- The Washington Times
Tuesday, August 17, 2021

U.S. military commanders on the ground in Kabul regularly communicate with Taliban leaders as they continue a frantic mission to evacuate American diplomats and civilians along with their former Afghan allies seeking refuge from a country firmly in the insurgents’ control.

Pentagon officials on Tuesday said Hamid Karzai International Airport (HKIA) remains secure and is open to military flight operations and limited commercial flights. They said nine U.S. Air Force C-17 cargo jets landed throughout the night, delivering about 1,000 combat troops and their equipment.


About 700-800 people — including 165 American citizens — managed to get out of Afghanistan on seven C-17s that left overnight. Within 24 hours, the pace of the evacuations should pick up with an aircraft leaving every hour, officials said.

“The mission is of historical significance. It is incumbent upon us to be resolute in the protection of American and Afghan lives,” said Army Maj. Gen. William Taylor, deputy director of the Joint Staff for Regional Operations at the Pentagon. As the mission continues, U.S. military officials hope to evacuate between 5,000 and 9,000 people per day.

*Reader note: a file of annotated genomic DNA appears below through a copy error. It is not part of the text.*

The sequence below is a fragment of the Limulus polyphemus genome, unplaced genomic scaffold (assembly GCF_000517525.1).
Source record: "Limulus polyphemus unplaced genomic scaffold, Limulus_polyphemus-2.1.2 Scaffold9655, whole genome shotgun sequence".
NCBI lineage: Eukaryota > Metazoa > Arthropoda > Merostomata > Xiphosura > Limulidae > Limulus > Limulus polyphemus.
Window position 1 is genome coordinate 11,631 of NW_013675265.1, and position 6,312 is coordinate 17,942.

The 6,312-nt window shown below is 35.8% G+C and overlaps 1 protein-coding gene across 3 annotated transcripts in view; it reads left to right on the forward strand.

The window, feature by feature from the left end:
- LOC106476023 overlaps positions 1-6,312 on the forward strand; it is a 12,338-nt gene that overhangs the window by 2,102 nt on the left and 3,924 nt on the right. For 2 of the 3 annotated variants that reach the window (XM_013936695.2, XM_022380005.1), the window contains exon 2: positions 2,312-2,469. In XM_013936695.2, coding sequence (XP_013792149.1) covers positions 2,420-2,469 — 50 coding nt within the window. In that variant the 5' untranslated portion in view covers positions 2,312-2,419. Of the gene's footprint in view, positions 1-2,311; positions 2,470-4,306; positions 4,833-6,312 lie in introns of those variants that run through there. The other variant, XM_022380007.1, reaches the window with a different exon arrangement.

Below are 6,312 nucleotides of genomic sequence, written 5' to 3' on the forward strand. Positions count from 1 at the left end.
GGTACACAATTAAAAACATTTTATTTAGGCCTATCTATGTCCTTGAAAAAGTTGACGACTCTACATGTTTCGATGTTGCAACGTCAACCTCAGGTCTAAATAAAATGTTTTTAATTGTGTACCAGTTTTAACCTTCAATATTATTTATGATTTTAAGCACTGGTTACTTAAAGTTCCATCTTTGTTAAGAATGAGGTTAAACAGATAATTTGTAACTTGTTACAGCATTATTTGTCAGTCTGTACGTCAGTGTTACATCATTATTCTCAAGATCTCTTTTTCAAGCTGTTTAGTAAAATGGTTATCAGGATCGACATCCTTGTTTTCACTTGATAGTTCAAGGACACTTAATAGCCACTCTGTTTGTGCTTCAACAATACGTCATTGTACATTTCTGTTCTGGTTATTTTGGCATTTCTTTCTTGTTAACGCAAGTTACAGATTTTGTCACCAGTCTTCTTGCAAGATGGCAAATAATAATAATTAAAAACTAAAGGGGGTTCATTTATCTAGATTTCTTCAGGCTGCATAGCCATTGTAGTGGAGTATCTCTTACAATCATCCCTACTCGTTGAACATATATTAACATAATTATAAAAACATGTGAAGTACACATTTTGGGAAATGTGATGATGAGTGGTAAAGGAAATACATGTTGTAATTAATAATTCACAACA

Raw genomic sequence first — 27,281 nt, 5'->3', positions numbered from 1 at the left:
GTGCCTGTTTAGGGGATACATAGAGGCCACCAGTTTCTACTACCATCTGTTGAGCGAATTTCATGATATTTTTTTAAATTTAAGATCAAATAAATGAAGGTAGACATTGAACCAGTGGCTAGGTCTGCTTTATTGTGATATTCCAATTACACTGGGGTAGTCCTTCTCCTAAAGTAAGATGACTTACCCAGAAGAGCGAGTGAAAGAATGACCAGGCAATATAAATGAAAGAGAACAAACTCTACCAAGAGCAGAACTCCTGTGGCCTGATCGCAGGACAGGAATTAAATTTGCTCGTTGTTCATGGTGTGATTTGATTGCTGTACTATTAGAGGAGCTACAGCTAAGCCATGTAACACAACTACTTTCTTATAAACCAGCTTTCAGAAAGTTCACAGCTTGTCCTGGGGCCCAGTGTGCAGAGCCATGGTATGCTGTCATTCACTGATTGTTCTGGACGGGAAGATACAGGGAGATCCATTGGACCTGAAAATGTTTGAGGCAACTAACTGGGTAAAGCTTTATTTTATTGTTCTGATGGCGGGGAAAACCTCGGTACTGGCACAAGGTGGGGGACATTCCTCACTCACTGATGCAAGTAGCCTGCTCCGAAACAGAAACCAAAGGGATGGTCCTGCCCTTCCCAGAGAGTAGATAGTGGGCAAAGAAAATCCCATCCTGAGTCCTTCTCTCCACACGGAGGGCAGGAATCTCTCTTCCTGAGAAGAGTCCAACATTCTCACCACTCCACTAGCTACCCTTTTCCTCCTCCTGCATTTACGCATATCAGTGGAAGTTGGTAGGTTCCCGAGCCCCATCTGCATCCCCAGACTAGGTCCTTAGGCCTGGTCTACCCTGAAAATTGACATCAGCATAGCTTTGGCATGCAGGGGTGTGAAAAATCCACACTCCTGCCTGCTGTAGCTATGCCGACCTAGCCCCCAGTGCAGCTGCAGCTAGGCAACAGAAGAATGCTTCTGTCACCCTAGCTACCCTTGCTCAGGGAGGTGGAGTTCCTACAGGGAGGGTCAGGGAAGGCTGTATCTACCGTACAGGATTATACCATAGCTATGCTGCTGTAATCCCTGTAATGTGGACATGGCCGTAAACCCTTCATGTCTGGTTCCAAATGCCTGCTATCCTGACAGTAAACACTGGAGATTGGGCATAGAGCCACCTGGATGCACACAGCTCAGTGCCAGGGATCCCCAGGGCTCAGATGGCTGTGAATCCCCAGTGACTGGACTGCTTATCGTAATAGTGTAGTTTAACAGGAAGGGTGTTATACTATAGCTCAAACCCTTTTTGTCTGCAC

“We are focused on the present mission: to facilitate the safe evacuation of U.S. citizens, (Special Immigrant Visa applicants) and Afghans at risk,” Maj. Gen. Taylor said. “To get these personnel out of Afghanistan as quickly and as safely as possible. That mission has not changed.”

So far, interactions between U.S. troops on the ground at the airport and Taliban fighters haven’t been hostile. There have been no attacks or threats, Maj. Gen. Taylor said, and Taliban leaders in Kabul claim they are extending an “amnesty” for the ousted U.S.-backed government members so long as they do not resist. However, there are multiple reports of reprisals and revenge attacks by Taliban fighters in other cities under the group’s control.


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Maj. Officials said that Gen. Christopher Donahue, commander of the Army’s 82nd Airborne Division, will be in charge of operations at the airport. The Pentagon is trying to organize in a week what officials once hoped would be an extended withdrawal and evacuation stretched over months.

“This is what the 82nd Airborne does really well,” said chief Pentagon spokesman John Kirby. “Their job is to be ready to assist in a very expeditious manner.”

• Mike Glenn can be reached at mglenn@washingtontimes.com.


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